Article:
So our diagram looks like:
The software allows us not only to create and link premises and conclusion but also to assign “schemes” that illustrate what kind of reasoning is being used. In our case we referred to common knowledge, so we’ve chosen accordingly. Do you think our friend will admit that we are right and he is wrong? Not likely.
He will probably do what we did: question our premises (“It’s a funny kind of common knowledge if I didn’t know about it. Got any proof?”) and then rebut one of them to try to restore the flow of his original argument that we’ve so rudely disrupted. We’ll find a Wikipedia page to support our common knowledge claim, and then be faced with the following:
Actually, in that book by Doug Jones, he had a whole section on why video is not the same thing as a film and that the two shouldn’t be judged the same way. We may as well count home videos!
I’ve taken out the “scheme” and put in some ownership labels to help identify which rebuttal belongs to our friend and which is ours:
Our Wikipedia page strengthens our claim that Nollywood makes more films than Egypt, but our friend has challenged our second premise (that “videos” are films) and, unfortunately, we need both premises to be true for our initial rebuttal to work. We could go on, possibly taking a look at the credibility of Doug Jones, on whose opinions our friend is rather heavily relying, but let’s admit defeat on this half of the argument and re-survey the entire situation:
So back where we were, but now with “evaluation” labels to remind us of what (or rather where) to pursue the issue. The conclusion that Egyptian cinema is the most prolific may be rebuttable, but, after our initial attempt, it seems that that avenue is too much work and too well defended. Besides, we can take down the entire argument without touching that particular premise.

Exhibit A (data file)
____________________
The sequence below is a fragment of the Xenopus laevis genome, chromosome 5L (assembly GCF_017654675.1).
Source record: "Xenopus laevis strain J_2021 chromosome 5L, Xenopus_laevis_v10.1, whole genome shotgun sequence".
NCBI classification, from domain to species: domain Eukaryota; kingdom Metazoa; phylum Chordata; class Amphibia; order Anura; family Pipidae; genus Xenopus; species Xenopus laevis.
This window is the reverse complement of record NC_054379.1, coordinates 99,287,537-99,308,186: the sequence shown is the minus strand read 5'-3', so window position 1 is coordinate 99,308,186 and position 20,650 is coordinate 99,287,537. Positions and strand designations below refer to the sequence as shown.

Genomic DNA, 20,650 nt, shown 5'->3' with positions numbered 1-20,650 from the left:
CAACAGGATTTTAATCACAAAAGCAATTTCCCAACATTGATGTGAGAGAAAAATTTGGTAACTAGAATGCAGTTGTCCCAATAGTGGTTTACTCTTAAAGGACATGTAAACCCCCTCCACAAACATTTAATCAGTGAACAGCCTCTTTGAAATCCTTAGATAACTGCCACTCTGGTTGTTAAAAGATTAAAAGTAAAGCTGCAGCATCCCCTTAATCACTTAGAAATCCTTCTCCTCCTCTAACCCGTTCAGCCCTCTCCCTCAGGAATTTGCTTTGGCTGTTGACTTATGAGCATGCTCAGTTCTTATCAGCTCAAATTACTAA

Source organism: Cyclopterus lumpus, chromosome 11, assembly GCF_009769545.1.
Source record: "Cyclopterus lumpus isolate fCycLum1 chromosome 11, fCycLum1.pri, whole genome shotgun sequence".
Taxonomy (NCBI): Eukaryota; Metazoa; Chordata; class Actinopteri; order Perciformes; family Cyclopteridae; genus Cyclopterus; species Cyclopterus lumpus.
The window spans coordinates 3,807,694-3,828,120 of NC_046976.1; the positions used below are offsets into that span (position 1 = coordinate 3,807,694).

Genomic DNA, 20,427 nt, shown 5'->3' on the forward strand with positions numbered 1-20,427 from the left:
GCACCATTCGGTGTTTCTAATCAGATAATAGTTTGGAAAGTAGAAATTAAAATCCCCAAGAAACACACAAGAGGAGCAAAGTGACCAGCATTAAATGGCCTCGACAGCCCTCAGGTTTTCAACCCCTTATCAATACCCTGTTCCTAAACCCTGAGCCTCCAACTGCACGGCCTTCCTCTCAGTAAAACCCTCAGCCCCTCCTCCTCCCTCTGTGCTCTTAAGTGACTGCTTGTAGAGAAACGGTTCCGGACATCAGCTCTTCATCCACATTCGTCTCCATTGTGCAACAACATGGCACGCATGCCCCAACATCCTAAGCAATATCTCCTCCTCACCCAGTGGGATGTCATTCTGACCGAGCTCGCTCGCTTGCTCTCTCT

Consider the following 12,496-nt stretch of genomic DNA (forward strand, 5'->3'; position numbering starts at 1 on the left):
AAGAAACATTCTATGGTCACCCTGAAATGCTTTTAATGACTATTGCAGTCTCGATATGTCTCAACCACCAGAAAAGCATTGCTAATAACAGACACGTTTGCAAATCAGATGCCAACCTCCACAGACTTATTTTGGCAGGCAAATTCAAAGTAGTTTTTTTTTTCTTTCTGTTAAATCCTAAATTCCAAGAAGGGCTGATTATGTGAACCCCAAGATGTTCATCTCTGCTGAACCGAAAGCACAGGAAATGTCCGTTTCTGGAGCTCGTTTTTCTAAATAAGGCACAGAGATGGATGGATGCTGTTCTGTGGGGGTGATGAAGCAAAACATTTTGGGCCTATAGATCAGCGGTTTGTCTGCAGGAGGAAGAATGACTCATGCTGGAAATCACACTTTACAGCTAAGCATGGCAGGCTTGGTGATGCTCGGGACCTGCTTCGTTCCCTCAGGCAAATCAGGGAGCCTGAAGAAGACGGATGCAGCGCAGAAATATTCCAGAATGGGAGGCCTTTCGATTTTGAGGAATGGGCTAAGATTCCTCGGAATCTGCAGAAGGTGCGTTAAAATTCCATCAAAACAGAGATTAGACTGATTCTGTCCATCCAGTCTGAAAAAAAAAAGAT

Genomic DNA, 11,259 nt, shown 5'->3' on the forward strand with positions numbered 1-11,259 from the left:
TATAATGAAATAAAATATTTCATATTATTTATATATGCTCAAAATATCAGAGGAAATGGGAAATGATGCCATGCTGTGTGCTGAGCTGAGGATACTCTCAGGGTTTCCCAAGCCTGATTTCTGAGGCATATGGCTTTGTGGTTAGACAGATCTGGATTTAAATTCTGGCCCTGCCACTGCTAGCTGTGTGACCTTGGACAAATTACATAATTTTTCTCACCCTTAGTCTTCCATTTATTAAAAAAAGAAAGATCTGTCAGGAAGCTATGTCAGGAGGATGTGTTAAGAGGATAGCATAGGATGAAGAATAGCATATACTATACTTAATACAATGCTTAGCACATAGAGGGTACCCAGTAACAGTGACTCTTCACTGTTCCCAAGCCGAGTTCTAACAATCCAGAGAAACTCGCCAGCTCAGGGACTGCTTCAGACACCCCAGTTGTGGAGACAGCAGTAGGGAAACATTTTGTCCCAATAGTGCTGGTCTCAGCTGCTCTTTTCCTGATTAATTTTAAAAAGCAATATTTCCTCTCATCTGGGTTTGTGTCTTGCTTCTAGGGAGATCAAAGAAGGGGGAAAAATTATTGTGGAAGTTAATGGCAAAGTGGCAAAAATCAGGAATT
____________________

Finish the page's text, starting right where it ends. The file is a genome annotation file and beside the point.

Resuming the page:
The premise that the most prolific cinema is the best cinema has the softer underbelly. We shall strike!
OK, fine, you’re right about Egypt making the most films, but this whole idea that quantity is quality doesn’t make sense. There are plenty of national cinemas, like the French and Japanese, that make less movies than, say, India, but their movies are on average better. They’re shown in more countries and they win more international awards. Plus, the best French and Japanese films are better than the best Indian ones. How many times has a Indian film won the Palme d’Or?
In sports, the the team that wins is the best team, not the one that competes the most times or plays the most games. The same thing here.
And so on…
Obviously, the diagram will never argue for you, but it will help you spot the good and the bad in both your own and other people’s arguments. And the act of creating the diagram, as much as the finished diagram itself, will help you grasp the structure of it. Sometimes it’s useful to realize that that long and elaborate chain of conclusions that you’ve come up with—it can be snipped right at the beginning.